More migrants from around the world making way to US border
An increasing number of people from far-flung corners of the world quietly have tried to sneak into US through Mexican border in the last year, according to the Homeland Security Department. The arrests of more than 8,000 people from India, China, Romania, Bangladesh and Nepal between October 2015 and the end of August is offering a new challenge to immigration agents tasked with fully identifying would-be immigrants and quickly deporting people caught crossing the border illegally.
For decades Mexico dominated the discussion on illegal immigration as the country from which most immigrants went to the border illegally. But in recent years the number of Mexican trying to sneak into US has dropped. India and China are now squarely among the top 10 countries of origin for people caught trying to sneak into the United States. More than 7,000 people who claimed to be from Africa have been arrested in Mexico between January and August. Abc News
Clinton camp accuses FBI’s Comey of ‘blatant double standard’: FBI Director James Comey reportedly disagreed with the government’s decision earlier this month to confirm suspicions that Russia was meddling in the US election, a former FBI official told CNBC on Monday, because it was too close to Election Day. The Department of Homeland Security and the Office of the Director of National Intelligence issued a joint statement on Oct. 7 saying the US was “confident” Russia had directed hacks on American political institutions, including the Democratic National Committee, in efforts “intended to interfere with the US election process.” Comey reportedly argued privately against making the disclosure because of the impending election. On a conference call Monday afternoon, Hillary Clinton campaign manager Robby Mook said it’s “impossible” to view Comey’s reluctance to name Russian meddling but willingness to tell Congress about the FBI’s Clinton email hunt “as anything less than a blatant double standard.” CNBC, Politico, The Week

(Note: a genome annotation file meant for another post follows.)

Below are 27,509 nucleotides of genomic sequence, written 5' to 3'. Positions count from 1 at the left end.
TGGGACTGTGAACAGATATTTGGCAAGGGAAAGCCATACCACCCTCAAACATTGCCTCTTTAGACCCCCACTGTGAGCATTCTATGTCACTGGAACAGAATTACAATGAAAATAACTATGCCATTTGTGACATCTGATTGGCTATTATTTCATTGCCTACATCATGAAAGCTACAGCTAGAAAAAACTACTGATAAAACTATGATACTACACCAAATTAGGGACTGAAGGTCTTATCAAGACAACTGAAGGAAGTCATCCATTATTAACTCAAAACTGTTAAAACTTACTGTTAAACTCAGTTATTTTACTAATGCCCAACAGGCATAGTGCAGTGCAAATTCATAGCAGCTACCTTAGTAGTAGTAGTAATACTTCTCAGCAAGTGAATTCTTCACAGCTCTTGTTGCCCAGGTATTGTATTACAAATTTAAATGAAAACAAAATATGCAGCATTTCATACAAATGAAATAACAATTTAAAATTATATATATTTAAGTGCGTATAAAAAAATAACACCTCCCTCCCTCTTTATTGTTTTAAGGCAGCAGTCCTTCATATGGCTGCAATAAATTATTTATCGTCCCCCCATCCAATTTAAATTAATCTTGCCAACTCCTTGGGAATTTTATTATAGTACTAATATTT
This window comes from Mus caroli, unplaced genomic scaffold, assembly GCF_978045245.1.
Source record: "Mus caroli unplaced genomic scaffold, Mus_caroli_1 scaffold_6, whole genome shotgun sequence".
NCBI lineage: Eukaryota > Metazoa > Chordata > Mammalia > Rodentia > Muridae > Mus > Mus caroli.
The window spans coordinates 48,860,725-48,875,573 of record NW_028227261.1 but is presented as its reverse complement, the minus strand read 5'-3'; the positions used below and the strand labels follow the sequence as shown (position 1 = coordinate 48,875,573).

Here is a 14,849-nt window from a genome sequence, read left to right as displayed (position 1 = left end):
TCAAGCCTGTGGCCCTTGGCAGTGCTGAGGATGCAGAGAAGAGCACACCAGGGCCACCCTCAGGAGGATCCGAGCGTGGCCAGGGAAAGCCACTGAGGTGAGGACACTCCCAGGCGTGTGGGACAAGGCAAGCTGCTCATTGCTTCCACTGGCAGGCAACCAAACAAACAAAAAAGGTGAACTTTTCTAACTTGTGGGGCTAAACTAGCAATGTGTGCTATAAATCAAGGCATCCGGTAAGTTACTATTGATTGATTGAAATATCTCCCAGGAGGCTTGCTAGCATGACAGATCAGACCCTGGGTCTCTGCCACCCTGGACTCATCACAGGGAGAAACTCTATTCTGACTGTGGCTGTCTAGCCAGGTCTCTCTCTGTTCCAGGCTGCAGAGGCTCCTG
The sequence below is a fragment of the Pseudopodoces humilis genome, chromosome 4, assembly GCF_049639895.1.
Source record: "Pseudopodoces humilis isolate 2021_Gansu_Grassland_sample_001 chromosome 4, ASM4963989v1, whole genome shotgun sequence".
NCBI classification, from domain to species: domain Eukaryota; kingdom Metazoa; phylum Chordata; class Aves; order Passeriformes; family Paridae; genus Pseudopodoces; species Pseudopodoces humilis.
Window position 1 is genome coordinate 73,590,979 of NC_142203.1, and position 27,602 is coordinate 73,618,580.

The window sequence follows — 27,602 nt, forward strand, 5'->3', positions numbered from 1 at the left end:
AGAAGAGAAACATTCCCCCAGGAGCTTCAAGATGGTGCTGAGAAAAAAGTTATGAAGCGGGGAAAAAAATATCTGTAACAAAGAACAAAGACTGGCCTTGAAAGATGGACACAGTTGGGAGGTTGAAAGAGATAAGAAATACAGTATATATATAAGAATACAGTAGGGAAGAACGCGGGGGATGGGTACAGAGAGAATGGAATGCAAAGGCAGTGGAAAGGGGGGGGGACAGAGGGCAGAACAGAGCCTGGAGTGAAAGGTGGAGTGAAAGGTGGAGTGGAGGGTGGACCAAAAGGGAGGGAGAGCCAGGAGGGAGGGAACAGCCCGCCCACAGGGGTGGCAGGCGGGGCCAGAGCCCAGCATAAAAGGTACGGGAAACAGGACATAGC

Trump leads Clinton by 1 point in new national poll: The consequences of the FBI’s renewed questions about Hillary Clinton’s private email server are making themselves known in the polls, with Donald Trump overtaking Clinton by one point in an ABC News/Washington Post survey released Tuesday. In the poll, conducted Oct. 28-30, Trump has 46 percent to Clinton’s 45 percent, marking the first time Trump has taken the lead in this particular poll since May. The results are “well within the survey’s margin of sampling error” of 3 points, ABC News reports. Clinton maintains her lead in other national polls, up by six points in NBC/Survey Monkey polls; RealClearPolitics puts the average at 45 percent for Clinton, 43 for Trump. ABC News, RealClearPolitics, The Week